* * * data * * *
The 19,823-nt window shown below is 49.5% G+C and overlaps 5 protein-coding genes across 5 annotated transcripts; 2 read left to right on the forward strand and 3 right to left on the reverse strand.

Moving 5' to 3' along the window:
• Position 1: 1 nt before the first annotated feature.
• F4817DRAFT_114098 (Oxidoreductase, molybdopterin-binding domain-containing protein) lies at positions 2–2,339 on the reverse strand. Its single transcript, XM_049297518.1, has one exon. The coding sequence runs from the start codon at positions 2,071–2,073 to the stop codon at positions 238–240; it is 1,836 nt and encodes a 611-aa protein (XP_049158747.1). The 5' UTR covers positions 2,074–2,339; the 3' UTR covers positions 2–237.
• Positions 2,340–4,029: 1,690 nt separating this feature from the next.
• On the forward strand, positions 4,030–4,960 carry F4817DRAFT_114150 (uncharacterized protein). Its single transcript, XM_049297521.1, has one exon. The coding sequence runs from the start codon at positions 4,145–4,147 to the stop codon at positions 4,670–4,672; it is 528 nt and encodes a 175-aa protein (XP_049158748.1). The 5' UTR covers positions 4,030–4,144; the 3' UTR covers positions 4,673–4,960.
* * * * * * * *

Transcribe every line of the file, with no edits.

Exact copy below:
The 19,823-nt window shown below is 49.5% G+C and overlaps 5 protein-coding genes across 5 annotated transcripts; 2 read left to right on the forward strand and 3 right to left on the reverse strand.

Moving 5' to 3' along the window:
• Position 1: 1 nt before the first annotated feature.
• F4817DRAFT_114098 (Oxidoreductase, molybdopterin-binding domain-containing protein) lies at positions 2–2,339 on the reverse strand. Its single transcript, XM_049297518.1, has one exon. The coding sequence runs from the start codon at positions 2,071–2,073 to the stop codon at positions 238–240; it is 1,836 nt and encodes a 611-aa protein (XP_049158747.1). The 5' UTR covers positions 2,074–2,339; the 3' UTR covers positions 2–237.
• Positions 2,340–4,029: 1,690 nt separating this feature from the next.
• On the forward strand, positions 4,030–4,960 carry F4817DRAFT_114150 (uncharacterized protein). Its single transcript, XM_049297521.1, has one exon. The coding sequence runs from the start codon at positions 4,145–4,147 to the stop codon at positions 4,670–4,672; it is 528 nt and encodes a 175-aa protein (XP_049158748.1). The 5' UTR covers positions 4,030–4,144; the 3' UTR covers positions 4,673–4,960.